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The random nature of COVID-19 makes it impossible to know if Victoria’s small outbreak will lead to sustained infections or simply peter out, experts say.
That means government policy – restrictions and lockdowns – depend on how much risk-appetite Premier Daniel Andrews and his ministers have. On Thursday afternoon, reports suggested Mr Andrews had opted for some form of immediate lockdown after Victoria recorded 10 cases on Wednesday.
Melburnians wearing masks around South Melbourne Market in June.Credit:Wayne Taylor
Federal government tracking continues to suggest Victorians lead the nation in social distancing. But the Delta variant – perhaps 60 per cent more infectious than the virus that first left Wuhan – has upped the stakes.
It is not really possible to know if a lockdown is necessary at this stage, said Dr Jason Thompson, a University of Melbourne modeller who worked on the Victorian government’s epidemic modelling.
“What our models say is sometimes the infections burn out naturally, because people who are infected don’t come into contact with anyone or just stay in their house. And sometimes it takes off,” he said.
“People talk about the stochastic, or random, nature of these things, and that’s it. Occasionally it takes off, and occasionally it dies off.
“You don’t know. You simply don’t know. It might, it might not.”
This is driven by a key feature of COVID-19: many infected people simply do not pass the virus on, at least for earlier variants.
But a small number of infected people are super-spreaders who are responsible for most infections.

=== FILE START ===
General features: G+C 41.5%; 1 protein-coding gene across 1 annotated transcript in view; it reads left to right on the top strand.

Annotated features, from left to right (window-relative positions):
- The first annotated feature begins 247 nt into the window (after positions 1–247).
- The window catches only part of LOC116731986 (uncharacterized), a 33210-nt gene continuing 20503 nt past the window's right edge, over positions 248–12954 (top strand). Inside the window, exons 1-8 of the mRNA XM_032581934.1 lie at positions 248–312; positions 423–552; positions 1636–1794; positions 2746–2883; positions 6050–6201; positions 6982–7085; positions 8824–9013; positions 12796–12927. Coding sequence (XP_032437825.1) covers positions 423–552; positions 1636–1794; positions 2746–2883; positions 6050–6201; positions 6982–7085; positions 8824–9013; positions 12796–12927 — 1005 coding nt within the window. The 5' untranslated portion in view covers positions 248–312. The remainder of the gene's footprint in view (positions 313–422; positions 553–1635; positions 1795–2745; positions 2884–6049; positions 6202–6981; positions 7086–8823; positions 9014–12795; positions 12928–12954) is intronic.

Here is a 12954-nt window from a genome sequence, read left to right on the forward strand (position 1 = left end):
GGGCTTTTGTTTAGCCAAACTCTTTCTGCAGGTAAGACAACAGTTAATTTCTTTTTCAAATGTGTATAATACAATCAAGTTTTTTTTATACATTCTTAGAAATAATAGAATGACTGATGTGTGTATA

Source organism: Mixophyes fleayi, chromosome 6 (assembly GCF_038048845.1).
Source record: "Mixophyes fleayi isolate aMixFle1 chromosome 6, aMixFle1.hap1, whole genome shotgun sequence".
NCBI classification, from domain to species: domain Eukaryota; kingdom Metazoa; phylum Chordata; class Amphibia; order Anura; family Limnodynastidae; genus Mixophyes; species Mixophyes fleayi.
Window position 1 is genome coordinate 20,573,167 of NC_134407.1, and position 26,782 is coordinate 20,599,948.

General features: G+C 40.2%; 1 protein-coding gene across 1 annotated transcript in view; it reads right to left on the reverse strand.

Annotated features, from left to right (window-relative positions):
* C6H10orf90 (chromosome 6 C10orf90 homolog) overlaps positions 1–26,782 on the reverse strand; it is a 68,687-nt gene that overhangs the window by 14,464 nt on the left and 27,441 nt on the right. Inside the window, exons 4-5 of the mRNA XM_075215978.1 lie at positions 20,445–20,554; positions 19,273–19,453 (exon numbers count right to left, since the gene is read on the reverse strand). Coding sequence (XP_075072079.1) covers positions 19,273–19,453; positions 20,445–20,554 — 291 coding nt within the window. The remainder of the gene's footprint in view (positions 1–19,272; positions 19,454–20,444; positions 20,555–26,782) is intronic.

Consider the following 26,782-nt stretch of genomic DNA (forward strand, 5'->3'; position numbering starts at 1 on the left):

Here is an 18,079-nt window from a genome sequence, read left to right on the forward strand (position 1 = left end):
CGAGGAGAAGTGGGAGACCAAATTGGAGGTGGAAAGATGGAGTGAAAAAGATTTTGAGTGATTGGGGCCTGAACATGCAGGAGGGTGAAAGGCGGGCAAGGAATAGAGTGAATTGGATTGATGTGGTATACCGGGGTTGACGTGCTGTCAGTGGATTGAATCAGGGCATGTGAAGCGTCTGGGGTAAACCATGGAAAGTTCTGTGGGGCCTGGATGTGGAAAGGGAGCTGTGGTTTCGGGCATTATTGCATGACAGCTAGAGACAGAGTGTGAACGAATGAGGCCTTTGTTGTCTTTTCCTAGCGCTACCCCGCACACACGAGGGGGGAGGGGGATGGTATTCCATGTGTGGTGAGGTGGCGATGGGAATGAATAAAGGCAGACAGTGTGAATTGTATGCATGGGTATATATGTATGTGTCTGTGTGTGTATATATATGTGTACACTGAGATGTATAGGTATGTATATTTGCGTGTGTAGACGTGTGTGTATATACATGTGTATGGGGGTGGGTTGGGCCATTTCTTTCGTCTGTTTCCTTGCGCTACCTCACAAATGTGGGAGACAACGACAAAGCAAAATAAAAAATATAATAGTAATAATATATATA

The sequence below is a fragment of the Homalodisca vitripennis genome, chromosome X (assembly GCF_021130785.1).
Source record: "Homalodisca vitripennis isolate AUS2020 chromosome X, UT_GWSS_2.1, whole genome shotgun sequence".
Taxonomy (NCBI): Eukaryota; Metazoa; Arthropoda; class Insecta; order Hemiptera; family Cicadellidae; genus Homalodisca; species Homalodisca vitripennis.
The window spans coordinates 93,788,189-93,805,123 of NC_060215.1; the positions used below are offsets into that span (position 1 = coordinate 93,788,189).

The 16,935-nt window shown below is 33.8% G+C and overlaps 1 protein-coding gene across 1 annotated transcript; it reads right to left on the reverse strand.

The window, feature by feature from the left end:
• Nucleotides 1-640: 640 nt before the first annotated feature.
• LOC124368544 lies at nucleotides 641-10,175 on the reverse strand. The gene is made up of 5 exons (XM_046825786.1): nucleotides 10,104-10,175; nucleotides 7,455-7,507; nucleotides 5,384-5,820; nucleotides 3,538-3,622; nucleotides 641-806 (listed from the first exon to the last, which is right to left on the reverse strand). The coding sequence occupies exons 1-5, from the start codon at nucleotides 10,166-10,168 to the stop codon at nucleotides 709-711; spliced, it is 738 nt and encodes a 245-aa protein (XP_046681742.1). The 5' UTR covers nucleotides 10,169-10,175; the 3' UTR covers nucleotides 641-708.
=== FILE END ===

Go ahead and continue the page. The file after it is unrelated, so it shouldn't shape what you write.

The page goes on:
Victoria witnessed this when an infected person spent a night at several bars in Chapel Street, and did not pass the virus on at all.
“The wrong people have to get it. Like the removalist, who goes to several homes and spends lots of time there,” said Dr Michael Lydeamore, a Monash University researcher who is contributing to federal government epidemic forecasts.
Federal government data, based on mobility surveys, suggests Victoria’s “transmission potential” – how effectively we are social distancing – remains the lowest of any state in Australia other than locked-down NSW.
In earlier phases of the pandemic, this would give us confidence about the new cases. But Delta changes the game, experts said. Federal government modelling assumes it is about 60 per cent more transmissible than the virus that first came out of Wuhan.
When Dr Thompson places Delta in his models, “it just looks like a massive explosion if you don’t control it”.
La Trobe University epidemiologist Dr Joel Miller said he would be watching the identity of any cases found for clues as to whether more cases were likely. If the cases are found through contact tracing and no mystery cases show up, “I would not think lockdown is needed”.
“If we start seeing people show up who have been infectious for a few days without isolation, or people who have no clear exposure, that’s when we need to become nervous,” he said.
A study on Victoria’s second wave, funded by the Victorian Health Department and co-authored by Chief Health Officer Brett Sutton, found masks made the strongest contribution to bringing the outbreak under control.
Mandatory face-masks cut transmission by between 31 and 46 per cent while physical distancing cut transmission by between 6 and 28 per cent. On Wednesday night Victoria imposed new mask restrictions, requiring they be worn in all indoor areas.
“Face coverings was one of the most important interventions – maybe even more important than lockdown,” said Dr Romain Ragonnet, one of the co-authors of the study.
Liam Mannix’s Examine newsletter explains and analyses science with a rigorous focus on the evidence. Sign up to get it each week.
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